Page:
US 7110003 B2 Abstract The method
600 renders a self-overlapping polygon, wherein the polygon is a set of one or more closed curves each comprising line segments. The method performs, for a currently scanned pixel that overlaps both sides of a line segment of the self-overlapping polygon within a currently scanned scanline, the following steps. The method 600 decomposes 618 that portion of the polygon that lies within the currently scanned pixel into a number of closed loops comprising at least those portions of those line segments that lie within the currently scanned pixel, the closed loops are such that when they are combined the combination is substantially equivalent to that portion of the polygon that lies within the currently scanned pixel. The method 600 combines 623 incrementally the closed loops and determines one or more winding count values representative of respective weighted averages of winding counts of the combined closed loops. The method 600 then determines 622 a real opacity of the currently scanned pixel according to a predetermined fill rule utilizing an intrinsic opacity of said polygon and the one or more winding count values. The method 600 finally renders 624 the currently scanned pixel with the determined real opacity.Claims(21) 1. A method of rendering objects, the method comprising, for each object within a scanline, the steps of:
determining each boundary pixel that overlaps both sides of a border of the object;
computing a real opacity of each said boundary pixel, wherein the real opacity of a said boundary pixel is dependent upon the real opacities of subregions of said boundary pixel, and values representative of the areas of the respective subregions with respect to the total area of the boundary pixel, wherein the real opacity of each subregion is 1−(1−α)
^{|n| }where α is the intrinsic opacity of the object and n is the winding count for the subregion, and wherein the real opacity is a weighted sum of the real opacities of respective subregions, where the real opacities subregions are weighted with said values; andrendering each said boundary pixel by compositing using the corresponding computed real opacity.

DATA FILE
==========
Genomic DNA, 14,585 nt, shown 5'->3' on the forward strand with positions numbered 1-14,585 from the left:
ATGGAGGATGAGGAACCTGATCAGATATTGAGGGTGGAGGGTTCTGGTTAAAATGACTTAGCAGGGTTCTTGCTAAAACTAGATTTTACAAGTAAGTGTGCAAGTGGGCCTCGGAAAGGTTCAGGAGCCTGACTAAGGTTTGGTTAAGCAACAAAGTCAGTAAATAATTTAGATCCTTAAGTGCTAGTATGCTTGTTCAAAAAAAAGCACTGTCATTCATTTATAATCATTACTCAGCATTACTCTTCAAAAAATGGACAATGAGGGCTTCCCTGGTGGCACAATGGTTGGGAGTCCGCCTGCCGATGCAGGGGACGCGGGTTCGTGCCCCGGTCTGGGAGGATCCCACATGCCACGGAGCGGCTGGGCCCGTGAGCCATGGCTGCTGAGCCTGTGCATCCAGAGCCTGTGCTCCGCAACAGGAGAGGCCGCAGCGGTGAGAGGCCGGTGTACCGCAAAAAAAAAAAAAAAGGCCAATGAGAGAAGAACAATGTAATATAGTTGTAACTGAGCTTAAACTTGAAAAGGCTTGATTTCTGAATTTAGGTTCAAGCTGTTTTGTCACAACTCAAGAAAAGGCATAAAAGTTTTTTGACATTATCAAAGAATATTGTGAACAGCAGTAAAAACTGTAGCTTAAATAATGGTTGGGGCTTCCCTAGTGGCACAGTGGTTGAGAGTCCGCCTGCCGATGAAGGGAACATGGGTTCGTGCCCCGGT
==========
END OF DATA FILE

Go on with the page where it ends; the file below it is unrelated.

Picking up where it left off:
2. A method as claimed in
computing the real opacities at a plurality of sampling points within each said boundary pixel; and
determining the real opacity of each said boundary pixel, wherein the real opacity of a said boundary pixel is the sum of the computed real opacities at the sampling points of said boundary pixel divided by the total number of sampling points in the pixel.
3. A method as claimed in
determining those subregions within each said boundary pixel which have a constant winding count;
computing the real opacities of a plurality of subregions within each said boundary pixel; and
determining the real opacity of each said boundary pixel, wherein the real opacity of a said boundary pixel is the sum of the product of percentage areas of pixel occupied by each subregion of said boundary pixel and its computed real opacity.
4. A method as claimed in
5. A method as claimed in
6. A method as claimed in
computing the real opacities for winding counts 1 to m, where m is a positive integer.
7. A method as claimed in
determining inner pixels of the object, the inner pixels being pixels inside the object other than said boundary pixels;
computing a real opacity of each said inner pixel, wherein the real opacity is dependent upon an intrinsic opacity of the object and a winding count for that inner pixel; and
rendering each inner pixel with the corresponding determined real opacity.
8. Apparatus for rendering objects, the apparatus comprising processing means for processing each object within a scanline, the processing means comprising:
means for determining each boundary pixel that overlaps both sides of a border of the object;